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A judge has ruled that women from Northern Ireland can’t access free abortions in England

Northern Ireland vigil for a woman who died after being refused an abortion in Ireland
AP Photo/Peter Morrison
Northern Ireland vigil for a woman who died after being refused an abortion in the Republic of Ireland.
  • Cassie Werber
By Cassie Werber

Cassie writes about the world of work.

Published Last updated This article is more than 2 years old.

In 2012, when her 15-year-old daughter revealed an unwanted pregnancy, one Northern Irish mother took her and did what 800 other women from her country, and 3,600 from the Republic of Ireland, do each year: traveled to mainland Britain for a termination.

Under the United Kingdom’s National Health Service, abortion has been freely available in England, Wales, and Scotland since 1967. But in Northern Ireland, also a part of the UK, it is illegal. Last year, a court ruled that women from Northern Ireland are not legally entitled to free abortions on the NHS in England, and must pay for their own procedures.

The UK government in Westminster has steadily devolved more powers to the governments of Scotland, Wales, and Northern Ireland. Those powers include many aspects of health policy, including the restrictions on abortion in Northern Ireland. The judge said that this devolutionary discretion needed to be taken into account when handing down his decision; though he also noted that “a steady stream” of pregnant Northern Irish women had been crossing to the mainland for abortions for years.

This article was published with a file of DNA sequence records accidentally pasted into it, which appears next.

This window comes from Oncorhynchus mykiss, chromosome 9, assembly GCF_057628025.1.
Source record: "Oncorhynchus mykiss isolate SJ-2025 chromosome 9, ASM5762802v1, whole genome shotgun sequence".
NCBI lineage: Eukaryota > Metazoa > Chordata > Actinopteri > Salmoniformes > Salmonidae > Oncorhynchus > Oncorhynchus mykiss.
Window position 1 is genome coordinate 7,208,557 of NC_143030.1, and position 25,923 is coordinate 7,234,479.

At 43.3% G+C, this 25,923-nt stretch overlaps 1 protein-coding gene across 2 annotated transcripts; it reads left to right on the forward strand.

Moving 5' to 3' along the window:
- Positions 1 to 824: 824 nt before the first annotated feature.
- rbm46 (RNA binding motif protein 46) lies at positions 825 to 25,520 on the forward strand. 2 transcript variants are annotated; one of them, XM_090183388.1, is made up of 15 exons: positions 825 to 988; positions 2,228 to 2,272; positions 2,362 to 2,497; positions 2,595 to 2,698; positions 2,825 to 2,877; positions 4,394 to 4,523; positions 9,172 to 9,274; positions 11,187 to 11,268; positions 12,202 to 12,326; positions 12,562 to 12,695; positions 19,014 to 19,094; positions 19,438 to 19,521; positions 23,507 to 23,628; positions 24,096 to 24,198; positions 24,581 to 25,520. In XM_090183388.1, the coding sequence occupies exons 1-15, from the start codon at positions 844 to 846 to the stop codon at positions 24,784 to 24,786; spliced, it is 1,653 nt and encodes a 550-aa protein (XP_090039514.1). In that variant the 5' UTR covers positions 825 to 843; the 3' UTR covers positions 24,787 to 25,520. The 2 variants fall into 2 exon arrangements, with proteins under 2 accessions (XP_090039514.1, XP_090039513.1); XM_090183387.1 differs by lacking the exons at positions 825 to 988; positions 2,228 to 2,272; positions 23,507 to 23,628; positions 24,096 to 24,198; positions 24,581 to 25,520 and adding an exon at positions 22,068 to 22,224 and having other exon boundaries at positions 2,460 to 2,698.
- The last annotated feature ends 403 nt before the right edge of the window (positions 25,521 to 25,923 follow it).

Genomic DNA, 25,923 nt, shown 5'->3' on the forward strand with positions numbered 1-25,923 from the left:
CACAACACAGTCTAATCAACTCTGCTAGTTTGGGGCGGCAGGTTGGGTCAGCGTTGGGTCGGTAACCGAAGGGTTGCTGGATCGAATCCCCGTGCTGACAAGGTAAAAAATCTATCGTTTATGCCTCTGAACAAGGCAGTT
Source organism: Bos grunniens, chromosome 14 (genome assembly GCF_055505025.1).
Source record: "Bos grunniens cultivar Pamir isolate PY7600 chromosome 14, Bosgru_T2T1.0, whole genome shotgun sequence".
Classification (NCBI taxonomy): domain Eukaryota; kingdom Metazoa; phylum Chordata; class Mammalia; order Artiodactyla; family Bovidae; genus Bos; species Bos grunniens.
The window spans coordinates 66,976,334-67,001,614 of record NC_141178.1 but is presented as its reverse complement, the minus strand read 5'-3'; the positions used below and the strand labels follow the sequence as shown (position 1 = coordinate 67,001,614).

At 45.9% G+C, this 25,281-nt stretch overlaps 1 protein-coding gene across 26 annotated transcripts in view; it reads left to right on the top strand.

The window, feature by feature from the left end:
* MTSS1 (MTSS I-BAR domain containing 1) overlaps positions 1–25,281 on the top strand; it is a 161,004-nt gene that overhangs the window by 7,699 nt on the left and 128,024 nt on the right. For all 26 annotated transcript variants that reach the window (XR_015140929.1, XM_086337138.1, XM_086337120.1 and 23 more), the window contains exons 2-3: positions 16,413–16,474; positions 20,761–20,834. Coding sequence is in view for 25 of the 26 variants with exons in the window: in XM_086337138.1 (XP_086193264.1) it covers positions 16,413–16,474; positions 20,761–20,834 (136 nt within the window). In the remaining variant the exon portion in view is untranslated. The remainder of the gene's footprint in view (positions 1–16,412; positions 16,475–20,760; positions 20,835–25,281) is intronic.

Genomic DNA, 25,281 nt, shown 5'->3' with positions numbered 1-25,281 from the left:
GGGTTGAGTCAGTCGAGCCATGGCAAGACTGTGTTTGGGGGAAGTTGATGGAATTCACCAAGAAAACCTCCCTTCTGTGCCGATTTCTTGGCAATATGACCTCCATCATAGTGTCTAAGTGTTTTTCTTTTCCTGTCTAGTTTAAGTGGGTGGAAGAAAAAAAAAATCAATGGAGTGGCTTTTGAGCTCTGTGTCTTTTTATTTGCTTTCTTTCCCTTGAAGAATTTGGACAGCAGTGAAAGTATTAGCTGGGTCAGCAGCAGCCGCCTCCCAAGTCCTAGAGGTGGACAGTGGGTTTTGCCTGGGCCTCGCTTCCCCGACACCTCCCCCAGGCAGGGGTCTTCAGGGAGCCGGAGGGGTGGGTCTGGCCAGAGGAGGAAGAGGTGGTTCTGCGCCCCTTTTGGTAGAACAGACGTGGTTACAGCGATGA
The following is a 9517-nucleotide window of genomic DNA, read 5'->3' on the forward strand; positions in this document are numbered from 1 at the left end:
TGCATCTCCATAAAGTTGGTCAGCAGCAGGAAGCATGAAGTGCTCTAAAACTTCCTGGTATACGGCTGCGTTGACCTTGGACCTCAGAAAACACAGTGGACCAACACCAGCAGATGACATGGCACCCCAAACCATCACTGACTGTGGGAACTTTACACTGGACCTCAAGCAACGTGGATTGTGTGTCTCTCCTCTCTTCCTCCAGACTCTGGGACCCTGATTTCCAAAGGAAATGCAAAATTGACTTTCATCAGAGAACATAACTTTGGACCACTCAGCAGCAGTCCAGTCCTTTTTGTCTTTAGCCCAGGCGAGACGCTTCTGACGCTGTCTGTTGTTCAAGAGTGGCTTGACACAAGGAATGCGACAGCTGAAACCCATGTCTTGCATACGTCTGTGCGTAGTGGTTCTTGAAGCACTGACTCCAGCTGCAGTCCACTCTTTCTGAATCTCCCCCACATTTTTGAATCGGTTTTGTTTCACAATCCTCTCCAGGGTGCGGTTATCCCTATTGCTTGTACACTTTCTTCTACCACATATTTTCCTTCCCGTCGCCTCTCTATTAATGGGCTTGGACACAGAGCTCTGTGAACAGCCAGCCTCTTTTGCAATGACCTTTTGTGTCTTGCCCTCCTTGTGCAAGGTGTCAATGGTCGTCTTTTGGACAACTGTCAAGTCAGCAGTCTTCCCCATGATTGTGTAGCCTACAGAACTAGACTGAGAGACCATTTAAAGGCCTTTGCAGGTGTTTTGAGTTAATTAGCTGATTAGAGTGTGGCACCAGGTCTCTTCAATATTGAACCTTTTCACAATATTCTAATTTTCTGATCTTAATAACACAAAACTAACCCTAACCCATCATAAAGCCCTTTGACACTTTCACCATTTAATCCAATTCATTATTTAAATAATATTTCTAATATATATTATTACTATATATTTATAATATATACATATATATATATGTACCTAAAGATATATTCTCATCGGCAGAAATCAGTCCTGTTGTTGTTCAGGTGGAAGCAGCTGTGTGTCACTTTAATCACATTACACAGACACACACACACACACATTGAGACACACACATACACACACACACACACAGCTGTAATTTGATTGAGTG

Yesterday, the mother and daughter lost a final court appeal, in which they argued that they should have been allowed access to the free service in the same way as fellow British citizens elsewhere in the country. In the end, the cost of their trip to have the procedure performed at a private clinic was estimated at around £900 ($1,400), according to the BBC. The vast majority of women from Northern Ireland pay for abortions in England privately.

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